Happy Monday! We hope you’re coming off a big win. Here are the topics we’re discussing in the newsroom today.
1. Special needs player scores TD in rivalry game in Massachusetts (MetroWest Daily News)
We’re always happy to start the week on a positive note, and this is a great story from this week’s action in Massachusetts. A special needs player for the Ashland football team took one to the house after the game had been settled between Ashland and Westwood.
“Not only is it homecoming weekend, but right before the teams went into the locker room for halftime, Clockers special needs player Owen Lovely scored a scripted touchdown. Lovely, who wears No. 87 because he loves Patriots standout tight end Rob Gronkowski, delivered a big Gronk spike before being mobbed by his teammates in a great moment before halftime.”
Here’s video from the touchdown.
Owen with the TD! Special thanks to @WHSAthletics1 for their part in making this dream come true. Educational Athletics at its best! #clockerpride #gronkspike @AshlandClockers @Kstcoeur @ClockerFootball pic.twitter.com/JcPF8yOXCa
— Ashland Athletics (@ClockerAD) October 13, 2018
One thing that always surprises us is how often this type of feel-good play happens in high school football.
Have you ever drawn up a play to specifically reward a hard-working player on the team? How did the team respond?
2. Charity donates cooling technology shoulder pads to Lee High School (CBS Jacksonville)
We’ve been doing stories on new technology in high school football for several years, and we didn’t even know this technology existed.
“Lee High School’s football team has new cooling technology in their shoulder pads. The pads were made possible by a local charity honoring a late Florida high school football player named Zachary Polsenberg. He died from heat stroke in 2017. When connected to the pads, a compressor pumps chilled air to the back and front of the pads, cooling the players’ chests and backs.”
The Zachary Polsenberg Heat Severity Charity collected public donations, and a large donation from Degree Men, to secure funding. The technology was installed by My Cool Air. Now every player at Lee High School has access to the cooling system when playing football.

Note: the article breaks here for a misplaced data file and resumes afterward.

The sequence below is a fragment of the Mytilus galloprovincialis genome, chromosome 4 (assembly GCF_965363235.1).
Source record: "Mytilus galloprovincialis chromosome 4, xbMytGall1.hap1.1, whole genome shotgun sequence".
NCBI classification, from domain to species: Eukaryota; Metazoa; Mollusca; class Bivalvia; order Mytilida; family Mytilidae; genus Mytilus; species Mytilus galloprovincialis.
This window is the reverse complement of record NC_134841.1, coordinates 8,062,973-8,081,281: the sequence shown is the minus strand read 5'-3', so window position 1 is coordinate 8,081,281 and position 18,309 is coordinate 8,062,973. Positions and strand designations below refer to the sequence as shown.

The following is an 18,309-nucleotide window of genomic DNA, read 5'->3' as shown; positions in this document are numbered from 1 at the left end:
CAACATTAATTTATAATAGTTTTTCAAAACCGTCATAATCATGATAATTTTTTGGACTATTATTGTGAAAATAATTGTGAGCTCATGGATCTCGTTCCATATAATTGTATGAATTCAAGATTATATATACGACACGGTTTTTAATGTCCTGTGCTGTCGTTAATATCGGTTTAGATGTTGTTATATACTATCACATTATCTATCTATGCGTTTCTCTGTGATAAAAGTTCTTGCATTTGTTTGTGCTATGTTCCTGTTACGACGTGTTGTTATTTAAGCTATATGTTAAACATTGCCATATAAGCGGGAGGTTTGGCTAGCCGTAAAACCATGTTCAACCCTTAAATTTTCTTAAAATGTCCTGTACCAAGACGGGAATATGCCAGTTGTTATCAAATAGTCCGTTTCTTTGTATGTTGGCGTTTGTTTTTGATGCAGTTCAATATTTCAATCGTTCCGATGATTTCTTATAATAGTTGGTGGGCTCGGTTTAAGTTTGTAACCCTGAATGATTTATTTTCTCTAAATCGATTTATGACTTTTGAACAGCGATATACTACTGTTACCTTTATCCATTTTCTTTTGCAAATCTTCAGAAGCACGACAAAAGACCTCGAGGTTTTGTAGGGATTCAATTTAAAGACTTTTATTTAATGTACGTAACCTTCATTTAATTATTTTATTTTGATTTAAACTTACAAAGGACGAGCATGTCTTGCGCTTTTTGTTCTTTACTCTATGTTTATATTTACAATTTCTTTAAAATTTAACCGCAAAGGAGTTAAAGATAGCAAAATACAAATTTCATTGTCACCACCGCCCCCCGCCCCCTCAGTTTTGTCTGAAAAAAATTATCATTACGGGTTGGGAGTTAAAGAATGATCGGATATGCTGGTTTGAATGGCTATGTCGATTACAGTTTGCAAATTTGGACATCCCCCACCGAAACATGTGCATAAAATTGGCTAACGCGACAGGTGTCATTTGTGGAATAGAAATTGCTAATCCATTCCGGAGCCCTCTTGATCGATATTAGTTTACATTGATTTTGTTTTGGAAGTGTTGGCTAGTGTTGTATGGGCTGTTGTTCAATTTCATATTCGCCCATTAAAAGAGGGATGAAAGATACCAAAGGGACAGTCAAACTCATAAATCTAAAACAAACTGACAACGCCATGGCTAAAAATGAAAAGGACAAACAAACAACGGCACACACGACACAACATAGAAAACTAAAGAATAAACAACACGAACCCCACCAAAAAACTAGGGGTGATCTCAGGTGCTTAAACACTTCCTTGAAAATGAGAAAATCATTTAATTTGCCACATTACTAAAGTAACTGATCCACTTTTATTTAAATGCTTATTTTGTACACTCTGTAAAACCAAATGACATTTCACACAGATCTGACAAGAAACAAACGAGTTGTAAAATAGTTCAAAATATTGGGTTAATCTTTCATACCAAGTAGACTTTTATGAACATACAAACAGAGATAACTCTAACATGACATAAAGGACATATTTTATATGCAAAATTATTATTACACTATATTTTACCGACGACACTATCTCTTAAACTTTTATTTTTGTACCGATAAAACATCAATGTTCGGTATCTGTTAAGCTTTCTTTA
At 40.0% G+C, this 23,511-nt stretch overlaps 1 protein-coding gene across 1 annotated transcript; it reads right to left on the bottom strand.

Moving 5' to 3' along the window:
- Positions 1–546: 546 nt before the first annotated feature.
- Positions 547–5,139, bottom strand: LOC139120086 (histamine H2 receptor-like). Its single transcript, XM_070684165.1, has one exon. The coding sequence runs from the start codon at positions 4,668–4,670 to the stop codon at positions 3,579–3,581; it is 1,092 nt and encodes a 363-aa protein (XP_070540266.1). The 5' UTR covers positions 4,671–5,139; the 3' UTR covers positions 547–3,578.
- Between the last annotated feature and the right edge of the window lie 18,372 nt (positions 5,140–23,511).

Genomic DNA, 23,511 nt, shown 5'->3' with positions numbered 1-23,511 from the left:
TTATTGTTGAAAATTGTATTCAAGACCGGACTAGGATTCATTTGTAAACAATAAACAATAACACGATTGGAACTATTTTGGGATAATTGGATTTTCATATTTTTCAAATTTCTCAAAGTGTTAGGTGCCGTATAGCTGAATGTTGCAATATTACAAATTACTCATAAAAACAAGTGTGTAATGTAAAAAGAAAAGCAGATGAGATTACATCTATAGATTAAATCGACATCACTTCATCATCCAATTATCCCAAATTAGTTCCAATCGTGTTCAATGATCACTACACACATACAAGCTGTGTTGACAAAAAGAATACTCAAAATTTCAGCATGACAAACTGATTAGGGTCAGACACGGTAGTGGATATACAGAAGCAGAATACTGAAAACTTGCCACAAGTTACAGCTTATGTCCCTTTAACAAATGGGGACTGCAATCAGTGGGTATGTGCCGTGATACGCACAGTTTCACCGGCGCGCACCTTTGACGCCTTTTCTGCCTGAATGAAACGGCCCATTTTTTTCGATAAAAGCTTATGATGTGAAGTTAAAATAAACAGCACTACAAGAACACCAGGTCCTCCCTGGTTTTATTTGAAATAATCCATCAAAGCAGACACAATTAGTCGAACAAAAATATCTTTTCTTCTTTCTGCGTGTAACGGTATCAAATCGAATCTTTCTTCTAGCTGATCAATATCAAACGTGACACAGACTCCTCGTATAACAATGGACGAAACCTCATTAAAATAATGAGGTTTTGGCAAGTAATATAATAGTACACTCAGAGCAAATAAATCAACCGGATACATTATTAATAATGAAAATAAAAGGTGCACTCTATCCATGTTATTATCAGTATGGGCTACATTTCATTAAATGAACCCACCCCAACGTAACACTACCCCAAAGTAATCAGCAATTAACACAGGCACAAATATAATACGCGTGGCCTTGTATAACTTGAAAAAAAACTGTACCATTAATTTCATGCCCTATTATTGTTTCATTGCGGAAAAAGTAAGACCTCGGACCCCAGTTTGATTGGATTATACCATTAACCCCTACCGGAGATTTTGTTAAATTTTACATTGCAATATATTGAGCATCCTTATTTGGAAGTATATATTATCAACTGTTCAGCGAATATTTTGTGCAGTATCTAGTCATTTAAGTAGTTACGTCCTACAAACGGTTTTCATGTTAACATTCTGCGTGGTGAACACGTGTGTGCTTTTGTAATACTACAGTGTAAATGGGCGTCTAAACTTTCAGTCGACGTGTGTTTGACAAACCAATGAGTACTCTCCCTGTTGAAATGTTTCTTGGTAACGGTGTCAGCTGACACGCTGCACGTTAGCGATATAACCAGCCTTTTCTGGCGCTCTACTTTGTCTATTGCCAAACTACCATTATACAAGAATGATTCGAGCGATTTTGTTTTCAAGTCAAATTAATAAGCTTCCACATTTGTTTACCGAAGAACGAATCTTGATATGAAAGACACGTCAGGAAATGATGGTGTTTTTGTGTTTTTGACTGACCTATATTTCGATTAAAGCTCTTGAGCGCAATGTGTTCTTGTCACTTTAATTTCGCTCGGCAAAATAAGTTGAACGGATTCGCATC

“Your chest, your heart, that’s your motor,” said Zach Williams, a representative of My Cool Air. “So as long as you cool down the motor, you’re going to cool down the body.”
Would you be interested in reading a story more about the My Cool Air technology?
3. Urban Meyer Addresses the Trend of Players Graduating High School Early to Attend Spring Practices (The Spun)
Urban Meyer’s comments about the trend of players leaving high school early to attend spring practices at the college level actually came in a report by the Boston Globe Spotlight team in a look at Aaron Hernandez’s life, but we’ll stay away from the tragic aspect of this story as much as possible. The one note of interest for high school football coaches was a comment made by Hernandez’s high school principal in Bristol, Conn.
“If I had it to do over again, I would have fought tooth and nail not to let that kid graduate at midyear, not to let him go to Florida at midyear,” said his high school principal, Dennis Siegmann, in his first extended interview about Hernandez. “Had we had a longer time with him, maybe we could have changed things.”
It’s an interesting topic to consider. Is it helpful or hurtful to take kids off of high school campuses six months early to get them started on their college careers? We would imagine — like anything else — it depends on the kid.
“Meyer said he did not recall meeting with Hernandez’s high school principal and “never pushed someone” to graduate high school early, although he sees it as a positive jump-start to college for many recruits.”
Is Meyer right about this? Do you think the trend of high school players graduating early provides a positive jump-start to college for many recruits?